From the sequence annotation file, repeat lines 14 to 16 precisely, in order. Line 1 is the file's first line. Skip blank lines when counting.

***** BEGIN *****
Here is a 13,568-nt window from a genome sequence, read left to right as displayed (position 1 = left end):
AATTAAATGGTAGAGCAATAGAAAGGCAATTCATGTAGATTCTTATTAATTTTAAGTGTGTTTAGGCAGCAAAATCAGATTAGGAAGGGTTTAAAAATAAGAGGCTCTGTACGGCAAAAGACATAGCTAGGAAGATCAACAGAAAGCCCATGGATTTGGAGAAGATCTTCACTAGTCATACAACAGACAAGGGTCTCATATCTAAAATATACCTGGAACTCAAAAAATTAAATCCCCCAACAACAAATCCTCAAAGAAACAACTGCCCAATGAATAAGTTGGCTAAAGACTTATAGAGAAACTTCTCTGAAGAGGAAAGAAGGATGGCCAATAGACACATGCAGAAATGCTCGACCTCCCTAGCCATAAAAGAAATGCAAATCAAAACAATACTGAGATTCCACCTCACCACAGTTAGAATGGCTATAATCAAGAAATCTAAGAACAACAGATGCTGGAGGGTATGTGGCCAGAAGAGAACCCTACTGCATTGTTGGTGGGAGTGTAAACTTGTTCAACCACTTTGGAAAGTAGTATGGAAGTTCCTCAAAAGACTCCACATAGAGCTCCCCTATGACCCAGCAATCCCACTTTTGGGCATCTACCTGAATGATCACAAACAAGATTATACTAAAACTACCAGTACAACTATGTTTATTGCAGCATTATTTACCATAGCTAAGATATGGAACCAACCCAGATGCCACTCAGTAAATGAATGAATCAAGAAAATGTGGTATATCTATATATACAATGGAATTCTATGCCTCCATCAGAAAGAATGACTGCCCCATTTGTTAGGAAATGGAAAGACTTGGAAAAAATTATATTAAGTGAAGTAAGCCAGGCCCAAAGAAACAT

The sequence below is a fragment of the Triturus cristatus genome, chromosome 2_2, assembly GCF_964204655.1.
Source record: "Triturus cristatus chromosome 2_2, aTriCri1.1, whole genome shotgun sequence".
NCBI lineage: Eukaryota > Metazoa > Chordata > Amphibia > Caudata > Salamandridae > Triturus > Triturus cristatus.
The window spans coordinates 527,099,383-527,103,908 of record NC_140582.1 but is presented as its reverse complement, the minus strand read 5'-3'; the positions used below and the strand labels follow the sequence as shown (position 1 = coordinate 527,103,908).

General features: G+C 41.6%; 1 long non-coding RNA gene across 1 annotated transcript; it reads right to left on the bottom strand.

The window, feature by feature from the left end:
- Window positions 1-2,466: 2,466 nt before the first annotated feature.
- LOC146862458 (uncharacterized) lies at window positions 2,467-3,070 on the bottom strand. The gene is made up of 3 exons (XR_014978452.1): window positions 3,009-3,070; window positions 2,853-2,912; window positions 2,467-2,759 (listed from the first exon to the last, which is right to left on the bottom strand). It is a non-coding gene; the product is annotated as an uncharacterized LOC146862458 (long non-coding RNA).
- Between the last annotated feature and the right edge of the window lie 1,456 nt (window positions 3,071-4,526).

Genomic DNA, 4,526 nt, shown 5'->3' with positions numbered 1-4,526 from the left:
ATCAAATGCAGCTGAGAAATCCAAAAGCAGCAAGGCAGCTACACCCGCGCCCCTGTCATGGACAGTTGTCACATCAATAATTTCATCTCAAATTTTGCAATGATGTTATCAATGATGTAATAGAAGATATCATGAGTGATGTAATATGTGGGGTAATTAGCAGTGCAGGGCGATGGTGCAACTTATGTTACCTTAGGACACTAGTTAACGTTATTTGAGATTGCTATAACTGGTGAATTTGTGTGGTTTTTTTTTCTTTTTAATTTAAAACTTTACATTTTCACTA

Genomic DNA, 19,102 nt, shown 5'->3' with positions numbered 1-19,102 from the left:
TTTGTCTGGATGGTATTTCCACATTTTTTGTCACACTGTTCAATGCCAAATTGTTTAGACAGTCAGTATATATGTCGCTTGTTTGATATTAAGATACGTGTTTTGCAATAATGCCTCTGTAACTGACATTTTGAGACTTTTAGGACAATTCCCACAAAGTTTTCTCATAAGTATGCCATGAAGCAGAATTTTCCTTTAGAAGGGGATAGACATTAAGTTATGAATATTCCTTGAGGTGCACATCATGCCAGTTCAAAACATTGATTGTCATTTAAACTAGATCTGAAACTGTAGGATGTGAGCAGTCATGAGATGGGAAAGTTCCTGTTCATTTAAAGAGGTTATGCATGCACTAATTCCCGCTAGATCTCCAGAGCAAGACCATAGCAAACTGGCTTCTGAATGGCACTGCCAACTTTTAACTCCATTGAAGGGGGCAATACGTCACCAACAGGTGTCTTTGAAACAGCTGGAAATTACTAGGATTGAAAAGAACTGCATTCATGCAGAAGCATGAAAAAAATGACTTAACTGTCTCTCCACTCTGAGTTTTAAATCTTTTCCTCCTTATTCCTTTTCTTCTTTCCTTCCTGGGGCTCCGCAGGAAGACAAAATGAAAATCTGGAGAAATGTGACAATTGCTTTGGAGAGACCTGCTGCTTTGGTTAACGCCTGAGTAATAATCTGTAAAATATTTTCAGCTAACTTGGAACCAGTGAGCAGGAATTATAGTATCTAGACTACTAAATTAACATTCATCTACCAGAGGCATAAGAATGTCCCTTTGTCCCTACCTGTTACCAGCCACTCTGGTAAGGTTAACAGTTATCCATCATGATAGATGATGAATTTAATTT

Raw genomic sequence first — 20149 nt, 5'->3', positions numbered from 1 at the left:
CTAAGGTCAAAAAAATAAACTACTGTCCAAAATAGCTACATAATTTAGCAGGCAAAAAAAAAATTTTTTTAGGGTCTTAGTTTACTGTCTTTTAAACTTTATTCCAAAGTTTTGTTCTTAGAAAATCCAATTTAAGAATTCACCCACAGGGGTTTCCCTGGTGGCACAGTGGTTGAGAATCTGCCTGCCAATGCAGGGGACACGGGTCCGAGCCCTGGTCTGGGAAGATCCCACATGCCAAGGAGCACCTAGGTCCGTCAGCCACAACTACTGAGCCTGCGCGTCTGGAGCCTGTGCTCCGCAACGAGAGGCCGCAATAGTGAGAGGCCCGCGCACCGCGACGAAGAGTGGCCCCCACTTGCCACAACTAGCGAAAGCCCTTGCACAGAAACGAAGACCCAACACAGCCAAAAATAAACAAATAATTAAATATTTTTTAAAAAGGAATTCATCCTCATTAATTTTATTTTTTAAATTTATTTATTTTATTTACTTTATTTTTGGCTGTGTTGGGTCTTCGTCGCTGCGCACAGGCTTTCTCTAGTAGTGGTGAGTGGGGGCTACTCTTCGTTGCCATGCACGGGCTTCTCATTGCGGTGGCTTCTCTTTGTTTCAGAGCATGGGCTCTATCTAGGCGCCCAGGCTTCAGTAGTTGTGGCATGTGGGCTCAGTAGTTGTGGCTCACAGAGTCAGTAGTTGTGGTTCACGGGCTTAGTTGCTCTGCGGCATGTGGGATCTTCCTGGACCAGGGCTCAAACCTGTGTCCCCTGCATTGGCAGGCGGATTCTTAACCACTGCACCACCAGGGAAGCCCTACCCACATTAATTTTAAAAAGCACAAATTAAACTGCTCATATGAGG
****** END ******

Genomic DNA, 19,102 nt, shown 5'->3' with positions numbered 1-19,102 from the left:
TTTGTCTGGATGGTATTTCCACATTTTTTGTCACACTGTTCAATGCCAAATTGTTTAGACAGTCAGTATATATGTCGCTTGTTTGATATTAAGATACGTGTTTTGCAATAATGCCTCTGTAACTGACATTTTGAGACTTTTAGGACAATTCCCACAAAGTTTTCTCATAAGTATGCCATGAAGCAGAATTTTCCTTTAGAAGGGGATAGACATTAAGTTATGAATATTCCTTGAGGTGCACATCATGCCAGTTCAAAACATTGATTGTCATTTAAACTAGATCTGAAACTGTAGGATGTGAGCAGTCATGAGATGGGAAAGTTCCTGTTCATTTAAAGAGGTTATGCATGCACTAATTCCCGCTAGATCTCCAGAGCAAGACCATAGCAAACTGGCTTCTGAATGGCACTGCCAACTTTTAACTCCATTGAAGGGGGCAATACGTCACCAACAGGTGTCTTTGAAACAGCTGGAAATTACTAGGATTGAAAAGAACTGCATTCATGCAGAAGCATGAAAAAAATGACTTAACTGTCTCTCCACTCTGAGTTTTAAATCTTTTCCTCCTTATTCCTTTTCTTCTTTCCTTCCTGGGGCTCCGCAGGAAGACAAAATGAAAATCTGGAGAAATGTGACAATTGCTTTGGAGAGACCTGCTGCTTTGGTTAACGCCTGAGTAATAATCTGTAAAATATTTTCAGCTAACTTGGAACCAGTGAGCAGGAATTATAGTATCTAGACTACTAAATTAACATTCATCTACCAGAGGCATAAGAATGTCCCTTTGTCCCTACCTGTTACCAGCCACTCTGGTAAGGTTAACAGTTATCCATCATGATAGATGATGAATTTAATTT

Raw genomic sequence first — 20149 nt, 5'->3', positions numbered from 1 at the left: